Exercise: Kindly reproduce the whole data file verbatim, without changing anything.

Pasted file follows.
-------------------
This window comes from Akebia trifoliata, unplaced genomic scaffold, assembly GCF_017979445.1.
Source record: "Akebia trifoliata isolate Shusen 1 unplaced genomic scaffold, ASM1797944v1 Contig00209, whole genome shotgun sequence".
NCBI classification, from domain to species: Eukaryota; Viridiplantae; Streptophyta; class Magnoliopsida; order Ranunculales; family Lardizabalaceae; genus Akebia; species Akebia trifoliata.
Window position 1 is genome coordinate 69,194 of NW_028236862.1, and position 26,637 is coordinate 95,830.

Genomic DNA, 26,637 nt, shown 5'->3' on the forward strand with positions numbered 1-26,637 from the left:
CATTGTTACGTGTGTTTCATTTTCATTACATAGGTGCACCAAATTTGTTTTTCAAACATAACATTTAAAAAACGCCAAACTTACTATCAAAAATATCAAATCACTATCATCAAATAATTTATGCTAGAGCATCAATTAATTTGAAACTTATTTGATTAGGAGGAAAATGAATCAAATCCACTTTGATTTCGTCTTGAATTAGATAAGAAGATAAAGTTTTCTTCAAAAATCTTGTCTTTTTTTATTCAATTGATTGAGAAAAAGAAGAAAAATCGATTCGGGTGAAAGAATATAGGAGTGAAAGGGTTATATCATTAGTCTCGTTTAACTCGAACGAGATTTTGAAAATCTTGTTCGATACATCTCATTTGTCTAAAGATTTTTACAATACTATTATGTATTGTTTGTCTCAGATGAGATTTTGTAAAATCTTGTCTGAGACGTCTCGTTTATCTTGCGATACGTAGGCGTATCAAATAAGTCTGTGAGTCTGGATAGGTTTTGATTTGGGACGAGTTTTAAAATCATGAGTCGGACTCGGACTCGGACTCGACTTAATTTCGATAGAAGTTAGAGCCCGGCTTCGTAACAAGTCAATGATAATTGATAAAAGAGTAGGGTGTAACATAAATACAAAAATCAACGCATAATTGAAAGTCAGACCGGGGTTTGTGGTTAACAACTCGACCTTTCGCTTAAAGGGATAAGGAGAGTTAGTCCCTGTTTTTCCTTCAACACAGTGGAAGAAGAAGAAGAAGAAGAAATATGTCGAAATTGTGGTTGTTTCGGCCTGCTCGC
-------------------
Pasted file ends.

This window comes from Akebia trifoliata, unplaced genomic scaffold, assembly GCF_017979445.1.
Source record: "Akebia trifoliata isolate Shusen 1 unplaced genomic scaffold, ASM1797944v1 Contig00209, whole genome shotgun sequence".
NCBI classification, from domain to species: Eukaryota; Viridiplantae; Streptophyta; class Magnoliopsida; order Ranunculales; family Lardizabalaceae; genus Akebia; species Akebia trifoliata.
Window position 1 is genome coordinate 69,194 of NW_028236862.1, and position 26,637 is coordinate 95,830.

Genomic DNA, 26,637 nt, shown 5'->3' on the forward strand with positions numbered 1-26,637 from the left:
CATTGTTACGTGTGTTTCATTTTCATTACATAGGTGCACCAAATTTGTTTTTCAAACATAACATTTAAAAAACGCCAAACTTACTATCAAAAATATCAAATCACTATCATCAAATAATTTATGCTAGAGCATCAATTAATTTGAAACTTATTTGATTAGGAGGAAAATGAATCAAATCCACTTTGATTTCGTCTTGAATTAGATAAGAAGATAAAGTTTTCTTCAAAAATCTTGTCTTTTTTTATTCAATTGATTGAGAAAAAGAAGAAAAATCGATTCGGGTGAAAGAATATAGGAGTGAAAGGGTTATATCATTAGTCTCGTTTAACTCGAACGAGATTTTGAAAATCTTGTTCGATACATCTCATTTGTCTAAAGATTTTTACAATACTATTATGTATTGTTTGTCTCAGATGAGATTTTGTAAAATCTTGTCTGAGACGTCTCGTTTATCTTGCGATACGTAGGCGTATCAAATAAGTCTGTGAGTCTGGATAGGTTTTGATTTGGGACGAGTTTTAAAATCATGAGTCGGACTCGGACTCGGACTCGACTTAATTTCGATAGAAGTTAGAGCCCGGCTTCGTAACAAGTCAATGATAATTGATAAAAGAGTAGGGTGTAACATAAATACAAAAATCAACGCATAATTGAAAGTCAGACCGGGGTTTGTGGTTAACAACTCGACCTTTCGCTTAAAGGGATAAGGAGAGTTAGTCCCTGTTTTTCCTTCAACACAGTGGAAGAAGAAGAAGAAGAAGAAATATGTCGAAATTGTGGTTGTTTCGGCCTGCTCGC